Friday, 3 November 2017

The Sexy Brutale - Review

Developer: Cavalier Game Studios/Tequila Works
Publisher: Tequila Works
Platforms: PC, PS4 (version played), Switch, Xbox One 

A puzzle game doesn’t have to be complex or even all that difficult to necessarily be fun. The Sexy Brutale is a perfect example of that.

Messing around with Groundhog Day-time loops is nothing new for video games, and indeed, the basic gameplay in The Sexy Brutale is nothing new or overwhelmingly original, but it is well executed.

The game effectively plays out as a series of “anti-hitman” puzzles, as you go about exploring the Sexy Brutale casino and attempting to undo the mysterious murders that take place there. Characters roam about the casino on a strict timetable, turning up in certain rooms at specific times of day. Given the game’s time travelling concept, you’ll quickly be “killed” (i.e. forced to start the day over) should you linger too long in a room with another guest, or when the entirety of a day has passed.

It makes it so the basic fun of The Sexy Brutale is about pinning down who is where at what time. An early encounter involves stopping two murders at once; a blind singer and her gambling-addicted husband. The singer gets gobbled up by a giant spider, whilst the husband gets poison added to his last round of drinks. It’s your job to make sure the husband doesn’t get poisoned, and also figures out what’s happened to his wife before it’s too late. Like with any game about people being assassinated, whether you be the one stopping the assassination or carrying it out, there’s a weird, morbid thrill about preventing these elaborate and bizarre crimes.

In part, this is thanks to the game’s gorgeous art style. It’s reminiscent of Viewtiful Joe; squat characters with giant heads and exaggerated faces. The casino opens up almost like a little toy set-piece, the camera almost firmly stuck above the action as if you’re hovering above and peering down at it.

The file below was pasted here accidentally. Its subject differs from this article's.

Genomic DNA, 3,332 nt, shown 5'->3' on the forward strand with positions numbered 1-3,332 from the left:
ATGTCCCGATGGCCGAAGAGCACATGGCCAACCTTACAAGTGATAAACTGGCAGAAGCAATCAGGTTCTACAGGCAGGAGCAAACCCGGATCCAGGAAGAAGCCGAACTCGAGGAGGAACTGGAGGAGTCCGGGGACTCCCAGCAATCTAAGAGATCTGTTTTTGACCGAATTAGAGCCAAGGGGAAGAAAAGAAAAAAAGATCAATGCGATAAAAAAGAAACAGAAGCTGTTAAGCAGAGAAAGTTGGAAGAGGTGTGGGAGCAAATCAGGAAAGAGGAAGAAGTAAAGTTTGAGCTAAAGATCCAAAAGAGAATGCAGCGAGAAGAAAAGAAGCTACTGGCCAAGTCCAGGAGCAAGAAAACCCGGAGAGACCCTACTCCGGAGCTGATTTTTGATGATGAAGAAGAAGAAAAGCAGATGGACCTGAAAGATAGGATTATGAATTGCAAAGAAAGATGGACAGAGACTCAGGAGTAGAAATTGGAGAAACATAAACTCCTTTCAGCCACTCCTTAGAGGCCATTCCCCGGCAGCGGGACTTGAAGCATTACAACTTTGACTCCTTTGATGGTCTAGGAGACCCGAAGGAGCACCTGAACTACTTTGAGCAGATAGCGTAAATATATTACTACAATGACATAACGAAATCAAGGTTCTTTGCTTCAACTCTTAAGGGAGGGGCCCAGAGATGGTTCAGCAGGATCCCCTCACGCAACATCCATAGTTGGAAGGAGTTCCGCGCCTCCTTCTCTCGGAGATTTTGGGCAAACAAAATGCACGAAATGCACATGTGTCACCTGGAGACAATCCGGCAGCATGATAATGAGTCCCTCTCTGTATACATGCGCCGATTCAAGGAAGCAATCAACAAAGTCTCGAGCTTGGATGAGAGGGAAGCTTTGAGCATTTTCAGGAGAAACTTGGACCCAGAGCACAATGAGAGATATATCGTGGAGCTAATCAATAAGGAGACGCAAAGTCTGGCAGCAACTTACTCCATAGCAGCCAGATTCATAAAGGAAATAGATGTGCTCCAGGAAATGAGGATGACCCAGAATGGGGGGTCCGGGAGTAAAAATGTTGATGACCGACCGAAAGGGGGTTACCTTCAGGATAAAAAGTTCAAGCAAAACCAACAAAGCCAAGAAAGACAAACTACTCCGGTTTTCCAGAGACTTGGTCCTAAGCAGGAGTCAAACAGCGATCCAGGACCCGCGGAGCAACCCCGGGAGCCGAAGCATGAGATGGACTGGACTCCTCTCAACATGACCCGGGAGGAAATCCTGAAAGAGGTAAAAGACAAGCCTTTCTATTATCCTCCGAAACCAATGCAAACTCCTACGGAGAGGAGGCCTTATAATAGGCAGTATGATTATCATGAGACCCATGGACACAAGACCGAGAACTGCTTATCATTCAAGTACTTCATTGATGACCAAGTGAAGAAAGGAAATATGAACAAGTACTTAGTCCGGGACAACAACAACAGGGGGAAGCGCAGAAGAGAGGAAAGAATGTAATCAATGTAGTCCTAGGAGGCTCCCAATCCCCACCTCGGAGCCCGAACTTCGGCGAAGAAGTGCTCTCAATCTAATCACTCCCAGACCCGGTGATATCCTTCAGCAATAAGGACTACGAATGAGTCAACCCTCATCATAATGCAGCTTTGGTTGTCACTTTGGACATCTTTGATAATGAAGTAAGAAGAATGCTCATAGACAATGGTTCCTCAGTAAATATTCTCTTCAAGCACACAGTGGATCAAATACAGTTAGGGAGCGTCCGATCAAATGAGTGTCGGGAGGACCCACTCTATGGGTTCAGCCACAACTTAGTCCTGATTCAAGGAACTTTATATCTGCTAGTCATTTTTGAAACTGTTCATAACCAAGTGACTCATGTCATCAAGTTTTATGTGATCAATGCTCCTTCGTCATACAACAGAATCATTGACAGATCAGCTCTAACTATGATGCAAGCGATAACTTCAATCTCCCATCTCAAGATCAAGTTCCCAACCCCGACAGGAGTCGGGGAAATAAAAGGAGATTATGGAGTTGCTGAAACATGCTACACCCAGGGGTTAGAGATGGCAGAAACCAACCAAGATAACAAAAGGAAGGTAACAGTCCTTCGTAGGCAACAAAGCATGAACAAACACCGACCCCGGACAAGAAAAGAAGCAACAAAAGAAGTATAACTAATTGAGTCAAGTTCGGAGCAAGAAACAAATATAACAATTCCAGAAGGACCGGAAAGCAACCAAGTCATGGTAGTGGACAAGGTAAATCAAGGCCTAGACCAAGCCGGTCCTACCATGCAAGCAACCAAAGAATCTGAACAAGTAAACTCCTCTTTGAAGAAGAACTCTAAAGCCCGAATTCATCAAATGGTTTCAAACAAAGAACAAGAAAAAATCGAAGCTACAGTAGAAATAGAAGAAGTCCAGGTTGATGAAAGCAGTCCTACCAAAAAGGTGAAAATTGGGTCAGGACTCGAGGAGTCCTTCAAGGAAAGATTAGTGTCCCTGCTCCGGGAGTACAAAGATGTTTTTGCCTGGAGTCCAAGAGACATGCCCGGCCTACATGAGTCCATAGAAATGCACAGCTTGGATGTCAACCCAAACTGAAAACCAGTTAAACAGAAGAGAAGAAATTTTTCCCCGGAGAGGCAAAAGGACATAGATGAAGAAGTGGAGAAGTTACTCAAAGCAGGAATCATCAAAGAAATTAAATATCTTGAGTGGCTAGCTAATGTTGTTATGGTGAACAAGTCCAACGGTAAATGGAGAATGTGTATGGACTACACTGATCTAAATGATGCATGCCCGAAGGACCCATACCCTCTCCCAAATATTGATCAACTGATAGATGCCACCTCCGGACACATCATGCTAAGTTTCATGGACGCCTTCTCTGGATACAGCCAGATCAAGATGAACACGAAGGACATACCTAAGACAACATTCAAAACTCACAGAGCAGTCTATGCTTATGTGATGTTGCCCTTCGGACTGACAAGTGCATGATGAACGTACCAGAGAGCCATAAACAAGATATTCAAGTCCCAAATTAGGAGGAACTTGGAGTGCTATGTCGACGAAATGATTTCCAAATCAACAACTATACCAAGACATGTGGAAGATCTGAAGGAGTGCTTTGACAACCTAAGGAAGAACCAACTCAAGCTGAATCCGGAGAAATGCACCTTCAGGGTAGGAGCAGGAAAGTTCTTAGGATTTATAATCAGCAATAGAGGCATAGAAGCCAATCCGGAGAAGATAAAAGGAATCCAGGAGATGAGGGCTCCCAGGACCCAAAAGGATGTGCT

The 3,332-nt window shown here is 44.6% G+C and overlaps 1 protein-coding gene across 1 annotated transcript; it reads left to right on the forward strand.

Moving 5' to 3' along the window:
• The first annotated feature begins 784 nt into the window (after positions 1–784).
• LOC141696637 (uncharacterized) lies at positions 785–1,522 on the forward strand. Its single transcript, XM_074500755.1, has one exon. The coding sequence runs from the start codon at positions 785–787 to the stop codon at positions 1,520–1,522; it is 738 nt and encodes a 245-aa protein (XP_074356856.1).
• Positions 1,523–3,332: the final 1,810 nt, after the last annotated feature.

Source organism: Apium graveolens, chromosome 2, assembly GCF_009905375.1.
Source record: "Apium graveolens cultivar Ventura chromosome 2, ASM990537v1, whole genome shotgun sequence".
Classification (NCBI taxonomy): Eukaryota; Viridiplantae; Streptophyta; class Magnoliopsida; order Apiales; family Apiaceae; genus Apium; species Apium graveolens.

Whilst the basic gameplay is a case of working out routes, solving a few puzzles by using item A with item B, there’s a steady trickle of additional abilities rolled out across the game’s svelte runtime to keep things from becoming stale. Each mask you acquire from rescuing one of the casino’s inhabitants imparts a new ability, such as improved hearing or the ability to shatter glass with your voice. This means the casino opens up in a logical fashion, with areas gated off until you’ve acquired a new ability by solving whatever murder is next on your list.

By doing so the developers manage player progression and reduce frustration. Rarely is there an area or encounter where things are too vague or cryptic to solve. The game world expands with each murder prevented, but never growing to the point where it becomes overwhelming.

In fact, if The Sexy Brutale has any major problem it’s perhaps that it’s too simple for too long. Anyone brought up on classic adventure games or survival horror titles will likely find the challenges here surprisingly simple, even when the game gears up for the climax. In one sense, this could be a criticism, but by keeping the game’s mechanics bare bones and instead focusing on the look and style of its world, The Sexy Brutale pitches itself as a game that just about anyone can enjoy, regardless of their knack for puzzles.

That being said, it feels as if something more could have been done with the game’s plot. It’s not terrible, but when the focus of the game is on basic puzzles, and you have an interesting world that has a funky, unique sense of style, the writing would have helped bring it together for the finishing touches.

Instead, the end game is somewhat disappointing. After slow-rolling its weird mystery throughout the rest of the game, the finale quickly tries to ape Undertale without any of the necessary character work or set-up to make that kind of thread pay off. It means that the story, while enjoyable enough, is slight and threadbare; fun whilst it’s unfolding but forgettable once it finishes.

That’s something that could summarise the whole of The Sexy Brutale come to think of it. Everything here works seamlessly; it’s fun, charming, fascinating to play and, hell, simply watch the game world hum along, and it paces itself perfectly through its short runtime. The only gripe is that it ends without much impression, once the credits roll, there’s little reason to return, and its writing and characters don’t leave you with enough impact to feel as if that was the point. A handful of collectibles and notes give completionists something to hunt after, but there’s hardly a great incentive to go rooting around for anything that’s not on the main path.

The Sexy Brutale is a fascinating, intricate little clockwork puzzle of a game. It’s well worth spending time with, just with the acknowledgement that, when it’s all over, it’s a case of having more style than substance.


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